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From: "William H. Ansley" <wansley@warwick.net>
Subject: Re: (urth) More Wolfe-isms
Date: Sat, 11 Jul 1998 01:11:14 

I am now skipping around in my Gene Wolfe collections. One thing I've
noticed that happens to his characters frequently is that they must travel
without food or shelter and often with an injury. These characters then
usually worry about becoming too weak from hunger and cold (and their
injury, if they have one) to continue long enough to find food and shelter
(and medical attention).

Severian muses this way in the mountains and, I think, other places.
Cutthroat (who is pretty close to being a yaup) in "Tracking Song," thinks
along these lines more than once. In "Lukora" [1] Mierax Andros is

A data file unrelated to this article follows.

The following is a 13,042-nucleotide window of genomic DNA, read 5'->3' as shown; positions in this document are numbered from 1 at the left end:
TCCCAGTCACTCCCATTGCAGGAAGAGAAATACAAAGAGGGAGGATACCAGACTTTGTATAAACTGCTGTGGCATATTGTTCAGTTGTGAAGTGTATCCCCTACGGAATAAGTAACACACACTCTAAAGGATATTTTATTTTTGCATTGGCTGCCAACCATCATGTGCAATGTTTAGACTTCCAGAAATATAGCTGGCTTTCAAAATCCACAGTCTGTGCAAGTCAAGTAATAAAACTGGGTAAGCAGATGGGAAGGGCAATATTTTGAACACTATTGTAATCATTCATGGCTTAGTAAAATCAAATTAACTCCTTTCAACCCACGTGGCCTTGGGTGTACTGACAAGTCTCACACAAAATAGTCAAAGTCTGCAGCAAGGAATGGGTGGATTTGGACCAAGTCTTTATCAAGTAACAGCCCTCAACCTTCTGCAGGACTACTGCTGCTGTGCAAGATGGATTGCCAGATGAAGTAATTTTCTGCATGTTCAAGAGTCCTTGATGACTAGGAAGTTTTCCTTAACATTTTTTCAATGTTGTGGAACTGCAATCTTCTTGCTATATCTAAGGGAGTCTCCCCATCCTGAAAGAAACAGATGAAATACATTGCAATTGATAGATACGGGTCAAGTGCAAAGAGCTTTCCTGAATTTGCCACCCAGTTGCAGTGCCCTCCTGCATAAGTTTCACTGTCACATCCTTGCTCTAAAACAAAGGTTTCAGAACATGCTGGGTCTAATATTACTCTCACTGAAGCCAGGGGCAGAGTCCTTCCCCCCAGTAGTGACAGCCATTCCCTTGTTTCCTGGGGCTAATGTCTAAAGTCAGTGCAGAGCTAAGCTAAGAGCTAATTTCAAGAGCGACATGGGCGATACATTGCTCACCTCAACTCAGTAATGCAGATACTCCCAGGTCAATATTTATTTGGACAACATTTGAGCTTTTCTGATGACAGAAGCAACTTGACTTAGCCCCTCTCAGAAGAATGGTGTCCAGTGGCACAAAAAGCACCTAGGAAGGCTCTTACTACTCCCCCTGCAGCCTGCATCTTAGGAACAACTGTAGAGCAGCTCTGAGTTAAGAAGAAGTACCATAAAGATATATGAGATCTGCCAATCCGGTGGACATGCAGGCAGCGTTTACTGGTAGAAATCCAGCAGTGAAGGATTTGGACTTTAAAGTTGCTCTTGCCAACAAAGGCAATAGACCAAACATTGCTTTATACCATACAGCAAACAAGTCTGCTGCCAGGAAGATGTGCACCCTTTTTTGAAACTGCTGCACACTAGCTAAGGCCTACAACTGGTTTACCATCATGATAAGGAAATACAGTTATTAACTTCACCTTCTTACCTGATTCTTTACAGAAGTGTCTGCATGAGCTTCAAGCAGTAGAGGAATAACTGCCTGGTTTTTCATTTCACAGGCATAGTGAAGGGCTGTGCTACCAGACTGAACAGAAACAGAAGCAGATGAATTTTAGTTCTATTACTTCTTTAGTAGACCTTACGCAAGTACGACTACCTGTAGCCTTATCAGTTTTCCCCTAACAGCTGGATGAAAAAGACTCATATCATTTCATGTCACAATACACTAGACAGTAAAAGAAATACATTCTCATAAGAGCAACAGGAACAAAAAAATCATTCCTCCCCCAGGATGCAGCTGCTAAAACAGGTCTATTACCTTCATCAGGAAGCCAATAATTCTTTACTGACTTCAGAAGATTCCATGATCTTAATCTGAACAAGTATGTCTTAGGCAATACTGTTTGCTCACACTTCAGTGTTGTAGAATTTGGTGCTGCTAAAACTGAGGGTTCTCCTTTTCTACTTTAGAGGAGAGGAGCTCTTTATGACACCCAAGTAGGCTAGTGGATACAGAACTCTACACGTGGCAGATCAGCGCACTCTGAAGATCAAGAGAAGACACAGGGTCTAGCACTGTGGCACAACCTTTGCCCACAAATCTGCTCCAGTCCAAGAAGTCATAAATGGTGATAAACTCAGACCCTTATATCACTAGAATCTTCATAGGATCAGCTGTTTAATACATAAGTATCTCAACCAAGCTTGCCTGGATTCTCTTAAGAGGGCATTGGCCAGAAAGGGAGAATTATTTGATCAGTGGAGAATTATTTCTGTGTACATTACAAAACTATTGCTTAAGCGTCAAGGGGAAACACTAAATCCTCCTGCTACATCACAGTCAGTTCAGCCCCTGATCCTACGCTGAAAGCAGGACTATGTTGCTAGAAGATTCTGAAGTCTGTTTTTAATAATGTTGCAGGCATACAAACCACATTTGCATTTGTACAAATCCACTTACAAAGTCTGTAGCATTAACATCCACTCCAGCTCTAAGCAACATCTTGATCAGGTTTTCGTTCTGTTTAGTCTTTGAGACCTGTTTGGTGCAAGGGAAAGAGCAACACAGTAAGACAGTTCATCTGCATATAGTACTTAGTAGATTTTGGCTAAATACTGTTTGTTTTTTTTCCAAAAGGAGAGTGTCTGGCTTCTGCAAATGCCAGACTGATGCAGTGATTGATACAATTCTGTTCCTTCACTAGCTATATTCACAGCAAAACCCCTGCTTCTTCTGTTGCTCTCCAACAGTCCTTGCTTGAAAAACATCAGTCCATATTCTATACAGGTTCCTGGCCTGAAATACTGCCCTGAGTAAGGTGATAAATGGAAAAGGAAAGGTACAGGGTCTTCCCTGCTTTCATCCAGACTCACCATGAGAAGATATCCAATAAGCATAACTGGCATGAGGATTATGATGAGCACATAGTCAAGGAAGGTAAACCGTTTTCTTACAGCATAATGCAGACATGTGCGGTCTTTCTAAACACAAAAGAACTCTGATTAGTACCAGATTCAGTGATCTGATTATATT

described after a long day hiking without food: "She was very tired by
then, and she knew that she was no longer so strong as she had been." I am
sure there are many, many other examples.

In light of this it amused me to find this passage in "Sweet Forest Maid"
[2]. (This seems to me to be rather a pointless tale, but I'm probably just
missing it.)

A man would have tried to carry enough food for three large meals a day.
Lenor took tea and matches and some hard baking chocolate, a box of dried
figs, sugar, and a small pan. She expected to lose weight, had fasted
before (although she called it dieting), and suffered no neurotic doubts
about her strength of today as compared to her strength of yesterday.

You can't get too irritated at Wolfe for his quirks when he pokes fun at
them himself.

[1] _Endangered Species_, TOR paperback, p. 356.
[2] ibid., pp. 371-372.

William Ansley

*More Wolfe info & archive of this list at http://www.urth.net/urth/

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